Waking up this morning was a rude awakening...I realized much too early, that today was a chore day. Now don't get me wrong, I like to work, it's honest and humbling, but some chores, while necessary are neither fun, but more of a reminder that to live is to take. Yes, giving is part of it, but this blog is not about giving, nor recieving, it is simply about taking.
You see, I raise chickens, dual purpose birds. This is a working homestead, with pets; but the chickens are not pets. For the past 2 1/2 years, I have raised the chickens and gotten eggs for a good 1 3/4 years, reliably. But the eggs have slowed off, even in the late summer when we had plenty of light. Research shows that Chickens give eggs reliably for about 2 years, then they slow down. Natural. My plan has always been to give my chickens a good life and one bad day. Today was that day.
I had 3 chickens this morning. I believe in and practice humane methods of killing the chickens, and processing them myslef. I need to know that between the time they are taking from their coop, to the time they die is minimal and the last thing they hear is my soothing voice...no hysterics, no load noises. I try to stress the chickens as little as possible.
Is the prayer I say for their benefit or mine....I try not to think about that.
Is it better for me to be here, doing this; or blindly purchasing chicken from the store? I wrestle with this constantly. Yes my conscience could be clear (if I don't think to long about confined chicken breeding practices, or they mechanized way birds are processed,) but I wouldn't know what type of hormones, chemicals, and feed the chickens recieved. Raising my own is a trust. I trust myslef to feed them as naturally as I can, let them roam as free as I can, keep their coop clean, make sure they have water and security. For this I take their eggs, and in the end their life.
My grandparents had no struggles with this. You farmed, and Harvested the produce, raised livestock and butchered it; all so you could eat and live. In a nutshell, to live is to take.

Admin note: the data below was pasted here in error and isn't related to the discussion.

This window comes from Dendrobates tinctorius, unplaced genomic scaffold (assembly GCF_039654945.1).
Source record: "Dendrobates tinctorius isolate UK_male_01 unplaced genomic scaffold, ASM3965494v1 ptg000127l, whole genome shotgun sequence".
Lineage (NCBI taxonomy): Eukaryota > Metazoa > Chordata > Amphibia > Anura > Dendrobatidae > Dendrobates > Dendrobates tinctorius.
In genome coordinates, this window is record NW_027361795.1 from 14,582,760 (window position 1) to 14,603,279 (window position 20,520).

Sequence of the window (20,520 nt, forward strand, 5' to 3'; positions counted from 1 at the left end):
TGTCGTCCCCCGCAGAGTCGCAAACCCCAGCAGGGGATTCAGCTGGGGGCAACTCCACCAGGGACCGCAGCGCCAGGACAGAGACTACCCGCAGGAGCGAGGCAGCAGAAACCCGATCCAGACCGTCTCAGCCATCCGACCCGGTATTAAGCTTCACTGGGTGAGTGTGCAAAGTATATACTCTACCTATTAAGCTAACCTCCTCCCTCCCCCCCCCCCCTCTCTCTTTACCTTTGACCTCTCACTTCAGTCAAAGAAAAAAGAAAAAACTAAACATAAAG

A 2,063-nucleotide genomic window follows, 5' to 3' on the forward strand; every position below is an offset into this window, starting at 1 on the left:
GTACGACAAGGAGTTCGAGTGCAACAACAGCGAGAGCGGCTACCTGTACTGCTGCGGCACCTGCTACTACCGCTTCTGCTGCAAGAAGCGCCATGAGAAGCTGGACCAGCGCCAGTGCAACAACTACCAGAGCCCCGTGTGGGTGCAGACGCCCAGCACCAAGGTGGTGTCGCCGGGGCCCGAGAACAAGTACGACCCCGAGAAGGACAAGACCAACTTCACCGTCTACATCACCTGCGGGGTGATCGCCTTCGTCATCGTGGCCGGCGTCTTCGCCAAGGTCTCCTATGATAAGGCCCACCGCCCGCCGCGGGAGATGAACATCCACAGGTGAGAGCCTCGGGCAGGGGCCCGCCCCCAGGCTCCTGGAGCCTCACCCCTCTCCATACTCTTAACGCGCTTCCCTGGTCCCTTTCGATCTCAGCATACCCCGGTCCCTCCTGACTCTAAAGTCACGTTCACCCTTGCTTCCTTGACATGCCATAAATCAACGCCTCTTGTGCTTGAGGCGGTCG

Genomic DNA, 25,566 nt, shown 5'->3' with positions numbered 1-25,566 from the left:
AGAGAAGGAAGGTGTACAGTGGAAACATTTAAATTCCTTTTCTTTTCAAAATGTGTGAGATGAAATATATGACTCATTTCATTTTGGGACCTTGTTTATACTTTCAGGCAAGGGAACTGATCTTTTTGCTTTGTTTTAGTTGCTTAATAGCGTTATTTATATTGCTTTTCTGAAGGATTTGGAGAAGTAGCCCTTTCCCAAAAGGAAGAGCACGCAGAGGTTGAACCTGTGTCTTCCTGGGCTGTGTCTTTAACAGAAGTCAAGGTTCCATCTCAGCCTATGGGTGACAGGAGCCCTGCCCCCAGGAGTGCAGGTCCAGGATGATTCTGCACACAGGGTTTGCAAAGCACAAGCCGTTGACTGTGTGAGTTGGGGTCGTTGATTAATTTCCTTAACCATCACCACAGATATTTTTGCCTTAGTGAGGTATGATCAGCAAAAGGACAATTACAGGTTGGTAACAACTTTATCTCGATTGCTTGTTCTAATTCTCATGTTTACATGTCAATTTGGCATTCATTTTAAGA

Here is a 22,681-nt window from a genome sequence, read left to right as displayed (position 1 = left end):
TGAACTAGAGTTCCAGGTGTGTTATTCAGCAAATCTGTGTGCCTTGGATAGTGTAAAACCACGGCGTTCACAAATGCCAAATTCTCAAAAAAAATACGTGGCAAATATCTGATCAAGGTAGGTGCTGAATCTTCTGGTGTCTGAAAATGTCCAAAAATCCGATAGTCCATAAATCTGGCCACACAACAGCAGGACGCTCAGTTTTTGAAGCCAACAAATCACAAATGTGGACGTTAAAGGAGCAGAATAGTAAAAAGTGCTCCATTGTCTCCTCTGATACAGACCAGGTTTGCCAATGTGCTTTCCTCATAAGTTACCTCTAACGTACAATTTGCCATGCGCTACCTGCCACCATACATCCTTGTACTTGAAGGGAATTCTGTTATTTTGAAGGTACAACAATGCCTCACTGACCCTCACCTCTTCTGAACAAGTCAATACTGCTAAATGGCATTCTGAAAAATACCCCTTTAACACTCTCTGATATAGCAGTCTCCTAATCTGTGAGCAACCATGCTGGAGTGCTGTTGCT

Yes I will miss the chickens clucking in the morning, running back and forth in search of who knows what in the grass. But in March/April, I will start again, with new chicks. Why? Because this is a working homestead. And while I wasn't born on a farm, I am a city kid, who wants more control of my food. And sometimes, we must do things we are not comfortable with. But I have a trust. A trust to treat my animals, pets, family with respect and love. I try always to do that. But my livestock are not my family. They raised to feed my family.
I have come to grips that to live, I must either kill or condone killing in my name. I will miss the chickens, but I knew when they came into my life, that they were destined to end up on my table.
I can not pass this chore off to someone else. I know that bringing home the chickens when they are a day old, that one day, I will have to take their life, so that I may live. It is sobering, Humbling, and opens my eyes to the reality of life. In this the season for giving thanks, and giving gifts; I give thanks that I have the courage to face my convictions, for the gifts my chickens gave to me and my family.